“On issues like this, we should give it our best attempt to try to put together a compromise, but I don’t see it happening. I really don’t. I feel very strongly that I am in the minority in my caucus,” Rodrigues said, explaining that he doesn’t think any of the meetings with proponents and opponents changed any senators’ minds.
Sen. Linda Dorcena Forry, a Dorchester Democrat and another of the Senate’s charter school supporters, believes leaving the issue for voters to decide would be a mistake given the potential ramifications of the ballot proposal to authorize up to 12 new charter schools a year outside the cap.
“I’m hopeful we can come up with something we can get down because to leave it up to the ballot and eliminate the cap completely would be a significant issue for cities and town around the commonwealth,” Forry said.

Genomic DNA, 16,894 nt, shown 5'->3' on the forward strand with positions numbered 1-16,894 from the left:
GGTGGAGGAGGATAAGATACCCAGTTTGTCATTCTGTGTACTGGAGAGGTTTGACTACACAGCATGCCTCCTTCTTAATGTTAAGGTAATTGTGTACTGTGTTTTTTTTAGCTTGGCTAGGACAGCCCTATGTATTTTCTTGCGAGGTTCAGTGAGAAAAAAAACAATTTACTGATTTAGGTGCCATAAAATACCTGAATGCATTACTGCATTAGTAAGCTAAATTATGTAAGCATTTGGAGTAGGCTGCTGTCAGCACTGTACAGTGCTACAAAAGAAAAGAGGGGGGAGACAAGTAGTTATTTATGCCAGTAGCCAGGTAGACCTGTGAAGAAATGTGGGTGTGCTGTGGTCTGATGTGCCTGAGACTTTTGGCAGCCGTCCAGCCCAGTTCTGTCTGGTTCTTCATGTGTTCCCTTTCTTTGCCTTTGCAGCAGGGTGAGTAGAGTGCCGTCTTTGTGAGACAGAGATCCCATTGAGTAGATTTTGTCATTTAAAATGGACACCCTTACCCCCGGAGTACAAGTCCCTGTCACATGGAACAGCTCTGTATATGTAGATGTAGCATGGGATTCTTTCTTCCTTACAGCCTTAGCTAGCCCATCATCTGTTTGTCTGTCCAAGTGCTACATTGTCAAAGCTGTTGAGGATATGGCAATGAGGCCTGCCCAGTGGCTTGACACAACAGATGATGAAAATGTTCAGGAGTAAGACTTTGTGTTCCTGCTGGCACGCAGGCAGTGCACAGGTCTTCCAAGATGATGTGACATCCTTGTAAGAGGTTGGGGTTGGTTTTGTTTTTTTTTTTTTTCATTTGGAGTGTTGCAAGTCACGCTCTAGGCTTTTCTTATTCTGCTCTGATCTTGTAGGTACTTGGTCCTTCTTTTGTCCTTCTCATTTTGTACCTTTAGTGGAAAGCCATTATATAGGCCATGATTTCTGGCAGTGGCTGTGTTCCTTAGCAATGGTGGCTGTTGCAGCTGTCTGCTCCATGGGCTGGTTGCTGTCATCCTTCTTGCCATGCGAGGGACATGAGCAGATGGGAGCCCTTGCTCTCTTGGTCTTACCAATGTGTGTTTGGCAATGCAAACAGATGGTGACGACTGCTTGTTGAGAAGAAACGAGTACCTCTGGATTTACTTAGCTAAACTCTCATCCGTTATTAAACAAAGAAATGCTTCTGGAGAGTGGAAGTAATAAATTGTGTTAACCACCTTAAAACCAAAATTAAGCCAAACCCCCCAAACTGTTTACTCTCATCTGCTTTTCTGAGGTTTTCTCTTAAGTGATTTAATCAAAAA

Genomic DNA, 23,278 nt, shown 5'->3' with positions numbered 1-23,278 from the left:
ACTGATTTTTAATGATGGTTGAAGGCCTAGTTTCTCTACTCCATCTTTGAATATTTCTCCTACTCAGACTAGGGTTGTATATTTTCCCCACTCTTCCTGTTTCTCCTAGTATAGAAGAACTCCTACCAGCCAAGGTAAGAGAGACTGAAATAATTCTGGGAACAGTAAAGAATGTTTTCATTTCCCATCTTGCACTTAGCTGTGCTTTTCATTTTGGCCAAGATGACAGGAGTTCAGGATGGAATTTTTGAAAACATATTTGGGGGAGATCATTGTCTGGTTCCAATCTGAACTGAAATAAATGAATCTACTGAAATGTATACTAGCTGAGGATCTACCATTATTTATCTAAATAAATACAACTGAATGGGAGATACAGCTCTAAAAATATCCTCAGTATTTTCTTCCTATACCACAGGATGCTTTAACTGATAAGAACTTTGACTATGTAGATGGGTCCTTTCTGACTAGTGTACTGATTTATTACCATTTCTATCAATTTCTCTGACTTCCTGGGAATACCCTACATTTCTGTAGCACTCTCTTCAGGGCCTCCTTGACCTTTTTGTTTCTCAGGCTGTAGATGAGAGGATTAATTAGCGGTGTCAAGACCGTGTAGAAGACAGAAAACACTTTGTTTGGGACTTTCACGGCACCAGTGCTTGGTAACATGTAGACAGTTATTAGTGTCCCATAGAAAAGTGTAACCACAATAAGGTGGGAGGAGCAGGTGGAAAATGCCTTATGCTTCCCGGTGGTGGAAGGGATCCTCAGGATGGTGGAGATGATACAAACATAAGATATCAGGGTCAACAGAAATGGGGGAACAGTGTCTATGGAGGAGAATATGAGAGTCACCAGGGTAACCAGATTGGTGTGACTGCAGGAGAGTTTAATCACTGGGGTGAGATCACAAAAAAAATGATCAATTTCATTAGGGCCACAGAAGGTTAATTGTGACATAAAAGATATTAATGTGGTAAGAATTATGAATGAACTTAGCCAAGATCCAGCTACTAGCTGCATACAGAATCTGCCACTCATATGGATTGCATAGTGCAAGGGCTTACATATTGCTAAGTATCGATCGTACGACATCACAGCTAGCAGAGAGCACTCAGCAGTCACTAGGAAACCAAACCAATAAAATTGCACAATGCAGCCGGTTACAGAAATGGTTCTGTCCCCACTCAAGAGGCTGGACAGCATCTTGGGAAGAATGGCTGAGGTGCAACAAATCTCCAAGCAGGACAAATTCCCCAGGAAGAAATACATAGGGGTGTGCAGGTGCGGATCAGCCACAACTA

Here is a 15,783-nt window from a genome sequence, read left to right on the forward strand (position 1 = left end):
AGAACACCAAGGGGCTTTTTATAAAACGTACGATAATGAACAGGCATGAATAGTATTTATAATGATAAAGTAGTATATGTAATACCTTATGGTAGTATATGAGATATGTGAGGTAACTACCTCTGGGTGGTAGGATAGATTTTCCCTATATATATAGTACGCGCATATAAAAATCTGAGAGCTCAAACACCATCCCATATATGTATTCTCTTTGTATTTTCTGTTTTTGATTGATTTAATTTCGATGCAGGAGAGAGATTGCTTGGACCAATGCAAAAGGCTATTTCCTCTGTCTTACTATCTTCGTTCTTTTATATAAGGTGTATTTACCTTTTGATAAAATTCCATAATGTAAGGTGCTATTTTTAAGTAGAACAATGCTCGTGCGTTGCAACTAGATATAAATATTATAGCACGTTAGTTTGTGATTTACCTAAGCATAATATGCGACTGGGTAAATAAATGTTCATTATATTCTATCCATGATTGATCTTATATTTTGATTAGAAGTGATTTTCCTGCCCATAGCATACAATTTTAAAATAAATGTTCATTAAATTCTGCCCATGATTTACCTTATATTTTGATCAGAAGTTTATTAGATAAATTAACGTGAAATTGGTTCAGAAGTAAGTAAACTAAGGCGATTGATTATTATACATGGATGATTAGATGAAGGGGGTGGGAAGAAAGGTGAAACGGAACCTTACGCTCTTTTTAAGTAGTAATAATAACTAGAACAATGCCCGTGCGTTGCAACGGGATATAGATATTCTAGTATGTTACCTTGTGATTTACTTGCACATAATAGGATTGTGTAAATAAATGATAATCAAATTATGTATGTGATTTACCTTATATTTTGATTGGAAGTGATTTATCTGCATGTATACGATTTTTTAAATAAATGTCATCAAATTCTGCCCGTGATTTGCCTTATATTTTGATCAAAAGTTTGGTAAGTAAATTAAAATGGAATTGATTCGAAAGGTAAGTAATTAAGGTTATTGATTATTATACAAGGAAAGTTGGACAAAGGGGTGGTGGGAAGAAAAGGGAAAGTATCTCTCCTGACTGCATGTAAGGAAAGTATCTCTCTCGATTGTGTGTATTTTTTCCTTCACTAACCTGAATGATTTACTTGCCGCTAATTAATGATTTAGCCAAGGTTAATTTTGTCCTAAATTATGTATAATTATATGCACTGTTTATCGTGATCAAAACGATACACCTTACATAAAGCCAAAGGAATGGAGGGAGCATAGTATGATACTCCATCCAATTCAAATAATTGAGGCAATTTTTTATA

One senator who could change the trajectory of the debate, according to several involved in the branch’s discussions, would be Rosenberg himself. While the new leader has pioneered a more inclusive style of leadership, putting his foot down to rally Democrats around a compromise bill would change the dynamics, they said.
Asked on Monday about the chance to set a course for the Senate on charter schools, Rosenberg suggested he was not interested in twisting arms.
“I have an opportunity to stake out a position for myself and my district. My district does not want to see any more charter schools. Each senator on this issue has to look very deep into what’s on their minds, their constituents’ minds and they’re going to make the decision for themselves and our job as Senate leadership is to figure out if there’s a majority and if there a majority for a bill, what would have to be in the bill,” he said.
Sen. Donald Humason, a Westfield Republican who has also voted as a member of both branches to support charter school expansion, said that after numerous discussions among Democrats and Republicans he “couldn’t fault” Rosenberg if the president decided to pull the plug at the end of the month and allow it to advance to the ballot.
“There’s certainly been no shortage of conversation about the issue, but I haven’t seen a lot of movement,” Humason said. “If I were a betting man, I’d say I’m not sure how we get there based on what I’ve seen.”
Written by Matt Murphy